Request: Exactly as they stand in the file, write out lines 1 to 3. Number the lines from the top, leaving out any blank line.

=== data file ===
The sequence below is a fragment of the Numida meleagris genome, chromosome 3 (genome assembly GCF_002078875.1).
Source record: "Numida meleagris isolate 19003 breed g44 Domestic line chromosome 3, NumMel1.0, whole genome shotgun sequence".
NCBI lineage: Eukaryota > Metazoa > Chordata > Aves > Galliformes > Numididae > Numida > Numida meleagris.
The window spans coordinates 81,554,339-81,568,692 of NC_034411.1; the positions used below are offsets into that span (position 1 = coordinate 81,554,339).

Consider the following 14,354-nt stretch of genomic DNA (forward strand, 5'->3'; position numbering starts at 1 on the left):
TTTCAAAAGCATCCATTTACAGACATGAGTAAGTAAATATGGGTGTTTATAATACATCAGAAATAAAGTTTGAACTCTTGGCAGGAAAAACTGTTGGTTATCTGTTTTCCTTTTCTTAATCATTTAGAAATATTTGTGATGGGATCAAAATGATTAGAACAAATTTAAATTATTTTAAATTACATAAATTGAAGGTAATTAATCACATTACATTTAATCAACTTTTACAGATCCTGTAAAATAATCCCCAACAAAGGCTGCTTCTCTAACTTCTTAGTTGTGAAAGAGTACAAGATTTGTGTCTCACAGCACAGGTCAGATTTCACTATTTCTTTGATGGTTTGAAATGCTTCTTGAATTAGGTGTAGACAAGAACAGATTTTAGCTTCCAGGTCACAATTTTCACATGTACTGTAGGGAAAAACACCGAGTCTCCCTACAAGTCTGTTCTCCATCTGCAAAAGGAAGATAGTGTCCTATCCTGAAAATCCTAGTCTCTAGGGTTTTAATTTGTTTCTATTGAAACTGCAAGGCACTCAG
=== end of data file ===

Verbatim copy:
The sequence below is a fragment of the Numida meleagris genome, chromosome 3 (genome assembly GCF_002078875.1).
Source record: "Numida meleagris isolate 19003 breed g44 Domestic line chromosome 3, NumMel1.0, whole genome shotgun sequence".
NCBI lineage: Eukaryota > Metazoa > Chordata > Aves > Galliformes > Numididae > Numida > Numida meleagris.